By Sharon Frankenberg,
Attorney at Law

“Commitment” is the common term used to describe the group of procedures for detaining or admitting someone who is mentally ill in Tennessee.  There are four basic procedures and they are covered in Tennessee Code, Title 33.  In summary, these procedures are as follows:

Voluntary Admission.  A person may apply for admission to a public or private facility for treatment of a mental illness or emotional disturbance if he or she is 16 years of age or older and has the capacity to make informed decisions;  if he or she is a parent, legal  custodian or guardian acting on behalf of a child;  a conservator appointed by the court expressly to apply for a person’s admission; a qualified mental health professional;  and attorney-in-fact acting under durable powers of attorney for health care.

Detention of Persons with Severe Impairments.  A person who is severely impaired may be detained up to 72 hours after two physicians have determined that the statutory requirements have been met.  “Severe impairment” means a condition in which an adult or emancipated child as a result of a mental illness or serious emotional disturbance is in danger of serious physical harm resulting from the person’s failure to provide for their own essential human needs of health or safety; or manifests severe deterioration in routine functioning; and is not receiving care essential for his or her health or safety.  If they need treatment beyond 72 hours, emergency involuntary commitment must be pursued.

Emergency Involuntary Commitment.  A person who poses an immediate substantial likelihood of serious harm because of mental illness or serious emotional disturbance may be involuntarily detained for roughly 20 days for emergency diagnosis, evaluation, and treatment. Two certificates of the need for treatment must be obtained from two physicians or designated professionals and then a court order must be obtained to detain the person for up to 5 days pending a probable cause hearing.  A person poses a “substantial likelihood of serious harm”  if they have threatened or attempted suicide or to inflict serious bodily harm on themselves;  if they have threatened or attempted homicide or other violent behavior;  if the person has placed others in reasonable fear of violent behavior and serious physical harm to them; or the person in unable to avoid serious impairment or injury from specific risks.   At the probable cause hearing, the court may order another 15 days based upon the court’s findings that there is a substantial likelihood that serious harm will occur unless the person is placed under involuntary treatment.  If they need further treatment, nonemergency involuntary commitment must be pursued.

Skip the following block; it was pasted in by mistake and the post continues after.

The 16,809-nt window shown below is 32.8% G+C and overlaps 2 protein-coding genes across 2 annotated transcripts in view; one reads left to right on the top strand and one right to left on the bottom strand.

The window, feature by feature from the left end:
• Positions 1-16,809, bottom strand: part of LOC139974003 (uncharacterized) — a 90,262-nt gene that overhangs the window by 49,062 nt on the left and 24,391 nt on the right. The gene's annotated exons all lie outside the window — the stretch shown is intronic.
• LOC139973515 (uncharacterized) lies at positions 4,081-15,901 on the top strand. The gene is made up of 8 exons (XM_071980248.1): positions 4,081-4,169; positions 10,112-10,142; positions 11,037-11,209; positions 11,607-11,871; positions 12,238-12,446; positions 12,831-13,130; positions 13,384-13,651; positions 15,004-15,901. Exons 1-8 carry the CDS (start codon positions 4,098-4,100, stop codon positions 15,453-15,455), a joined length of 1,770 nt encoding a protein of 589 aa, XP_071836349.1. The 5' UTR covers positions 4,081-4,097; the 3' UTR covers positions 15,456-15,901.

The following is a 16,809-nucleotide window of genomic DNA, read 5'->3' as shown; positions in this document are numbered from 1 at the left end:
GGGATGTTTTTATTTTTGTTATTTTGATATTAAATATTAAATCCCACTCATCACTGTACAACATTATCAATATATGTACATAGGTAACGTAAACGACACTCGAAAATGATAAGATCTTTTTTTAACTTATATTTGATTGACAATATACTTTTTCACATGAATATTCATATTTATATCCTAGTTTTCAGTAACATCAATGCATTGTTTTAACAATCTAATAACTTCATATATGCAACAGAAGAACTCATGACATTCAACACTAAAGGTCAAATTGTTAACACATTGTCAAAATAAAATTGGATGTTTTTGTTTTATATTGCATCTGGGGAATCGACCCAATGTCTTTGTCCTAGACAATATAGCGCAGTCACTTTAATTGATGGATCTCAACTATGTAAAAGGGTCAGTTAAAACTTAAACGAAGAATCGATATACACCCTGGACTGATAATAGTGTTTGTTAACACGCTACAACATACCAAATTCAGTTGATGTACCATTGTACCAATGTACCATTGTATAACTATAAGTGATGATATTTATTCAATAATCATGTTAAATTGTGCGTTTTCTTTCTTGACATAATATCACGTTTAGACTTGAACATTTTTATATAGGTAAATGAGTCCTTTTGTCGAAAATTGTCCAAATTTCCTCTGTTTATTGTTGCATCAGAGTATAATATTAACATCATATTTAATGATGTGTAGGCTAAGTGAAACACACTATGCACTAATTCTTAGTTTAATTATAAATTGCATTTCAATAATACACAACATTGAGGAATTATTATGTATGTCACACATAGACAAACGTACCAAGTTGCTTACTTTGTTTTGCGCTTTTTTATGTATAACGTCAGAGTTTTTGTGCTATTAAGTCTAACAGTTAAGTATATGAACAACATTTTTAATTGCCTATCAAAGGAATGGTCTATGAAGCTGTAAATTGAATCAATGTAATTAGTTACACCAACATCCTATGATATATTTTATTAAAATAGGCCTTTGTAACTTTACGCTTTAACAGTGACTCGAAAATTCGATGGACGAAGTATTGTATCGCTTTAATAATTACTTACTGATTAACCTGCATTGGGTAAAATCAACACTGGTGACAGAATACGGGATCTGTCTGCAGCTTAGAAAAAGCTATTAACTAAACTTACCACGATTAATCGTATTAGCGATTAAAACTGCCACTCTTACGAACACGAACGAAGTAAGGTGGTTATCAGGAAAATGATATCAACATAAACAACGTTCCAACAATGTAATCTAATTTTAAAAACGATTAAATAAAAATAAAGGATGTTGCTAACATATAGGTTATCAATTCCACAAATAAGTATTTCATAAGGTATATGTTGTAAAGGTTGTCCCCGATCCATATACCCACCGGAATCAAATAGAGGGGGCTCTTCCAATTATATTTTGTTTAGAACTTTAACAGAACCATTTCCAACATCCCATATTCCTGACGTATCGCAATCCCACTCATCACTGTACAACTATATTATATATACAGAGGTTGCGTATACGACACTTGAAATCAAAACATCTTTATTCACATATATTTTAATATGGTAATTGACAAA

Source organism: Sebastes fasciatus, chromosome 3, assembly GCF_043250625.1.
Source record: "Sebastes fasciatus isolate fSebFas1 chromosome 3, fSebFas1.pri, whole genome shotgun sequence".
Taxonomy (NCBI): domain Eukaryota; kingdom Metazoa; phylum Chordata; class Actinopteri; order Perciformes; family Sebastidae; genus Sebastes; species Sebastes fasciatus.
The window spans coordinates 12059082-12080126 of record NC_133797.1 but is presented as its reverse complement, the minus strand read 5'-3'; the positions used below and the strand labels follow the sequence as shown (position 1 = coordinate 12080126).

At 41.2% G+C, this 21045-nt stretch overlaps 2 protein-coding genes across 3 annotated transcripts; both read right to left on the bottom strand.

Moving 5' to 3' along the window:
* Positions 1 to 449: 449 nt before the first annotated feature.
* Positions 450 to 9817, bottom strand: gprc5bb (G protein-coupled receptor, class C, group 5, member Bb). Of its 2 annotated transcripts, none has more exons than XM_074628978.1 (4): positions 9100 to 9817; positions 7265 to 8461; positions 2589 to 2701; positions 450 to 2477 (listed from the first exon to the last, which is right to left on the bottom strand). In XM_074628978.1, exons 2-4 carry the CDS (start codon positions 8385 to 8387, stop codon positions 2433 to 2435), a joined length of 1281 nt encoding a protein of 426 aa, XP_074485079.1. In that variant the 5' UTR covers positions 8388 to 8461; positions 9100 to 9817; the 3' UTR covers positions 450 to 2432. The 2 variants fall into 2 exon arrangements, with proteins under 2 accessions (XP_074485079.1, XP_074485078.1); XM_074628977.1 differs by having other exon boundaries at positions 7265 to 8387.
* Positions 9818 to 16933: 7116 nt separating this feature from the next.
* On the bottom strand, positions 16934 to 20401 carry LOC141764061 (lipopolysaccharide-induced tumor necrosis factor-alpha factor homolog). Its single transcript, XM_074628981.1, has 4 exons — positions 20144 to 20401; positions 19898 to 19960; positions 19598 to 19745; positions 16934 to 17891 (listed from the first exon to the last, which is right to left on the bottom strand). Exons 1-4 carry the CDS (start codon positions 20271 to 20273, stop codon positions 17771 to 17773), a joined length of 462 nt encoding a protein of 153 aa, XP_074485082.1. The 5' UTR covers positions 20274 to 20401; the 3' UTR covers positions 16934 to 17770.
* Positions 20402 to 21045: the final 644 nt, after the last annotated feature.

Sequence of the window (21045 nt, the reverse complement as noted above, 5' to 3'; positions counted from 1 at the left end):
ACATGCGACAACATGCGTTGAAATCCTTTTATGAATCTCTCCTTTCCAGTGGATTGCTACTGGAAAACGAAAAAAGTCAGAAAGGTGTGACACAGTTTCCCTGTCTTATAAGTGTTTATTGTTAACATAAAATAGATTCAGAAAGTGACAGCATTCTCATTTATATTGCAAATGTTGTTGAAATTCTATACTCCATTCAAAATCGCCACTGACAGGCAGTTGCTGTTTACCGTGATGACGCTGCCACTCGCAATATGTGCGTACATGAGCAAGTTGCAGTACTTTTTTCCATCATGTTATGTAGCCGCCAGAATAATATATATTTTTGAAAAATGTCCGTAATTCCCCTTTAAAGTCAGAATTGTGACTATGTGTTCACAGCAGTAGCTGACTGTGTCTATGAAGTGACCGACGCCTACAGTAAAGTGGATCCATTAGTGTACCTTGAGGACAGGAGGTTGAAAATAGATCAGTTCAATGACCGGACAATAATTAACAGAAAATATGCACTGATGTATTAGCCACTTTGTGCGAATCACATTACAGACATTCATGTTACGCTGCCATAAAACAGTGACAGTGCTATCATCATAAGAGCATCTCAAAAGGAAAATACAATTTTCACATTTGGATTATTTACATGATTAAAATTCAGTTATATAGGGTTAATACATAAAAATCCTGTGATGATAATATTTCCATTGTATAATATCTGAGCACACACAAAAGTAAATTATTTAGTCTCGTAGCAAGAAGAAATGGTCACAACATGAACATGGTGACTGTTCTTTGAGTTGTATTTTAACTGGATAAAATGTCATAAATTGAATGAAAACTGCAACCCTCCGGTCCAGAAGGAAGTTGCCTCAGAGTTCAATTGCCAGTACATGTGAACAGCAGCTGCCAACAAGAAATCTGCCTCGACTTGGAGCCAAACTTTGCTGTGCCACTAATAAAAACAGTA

Nonemergency Involuntary Commitment.  To initiate nonemergency commitment proceedings, someone must file a sworn complaint for commitment with the court accompanied by either two certificates of need for care or a sworn statement that the person has refused to be examined by a certifying professional.  If the person has refused to be examined, the court may find probable cause to issue an order to take the person into custody for up to 48 hours to be examined.  The court must hold a hearing within 20 days on the commitment complaint.  The defendant may demand a jury to hear this trial.  If the court, or jury if a jury is demanded, finds by clear, unequivocal, and convincing evidence that the person should be committed, the court will order the person committed to an appropriate facility.  Further, that person will have to be examined not less than every 6 months to see if they still need to be committed.

Many states have revised commitment laws to protect their citizens from perceived threats from mentally unstable individuals who may be found not guilty by a jury but likely to reoffend.  If a criminal defendant is acquitted of a charge on a verdict of not guilty by reason of insanity at the time of the commission of the crime, Tennessee Code Annotated Section 33-7-303(a) requires that the court order him or her diagnosed and evaluated on an outpatient basis.  If the charge was a felony offense against the person (such as, robbery, murder and rape) and the defendant is already detained at the time of the acquittal, the court may order that he or she remain detained to receive an outpatient evaluation to be completed within 30 days.  This evaluation serves to determine if the individual might be committable on a nonemergency involuntary basis.  The district attorney general is required to act consistently with the results of this evaluation to pursue commitment if there is a substantial likelihood of serious harm by that individual.

Obviously this article does not cover every issue which might arise.  You should always contact an experienced attorney to get advice and assistance with your unique situation.  My office number is (865) 539-2100.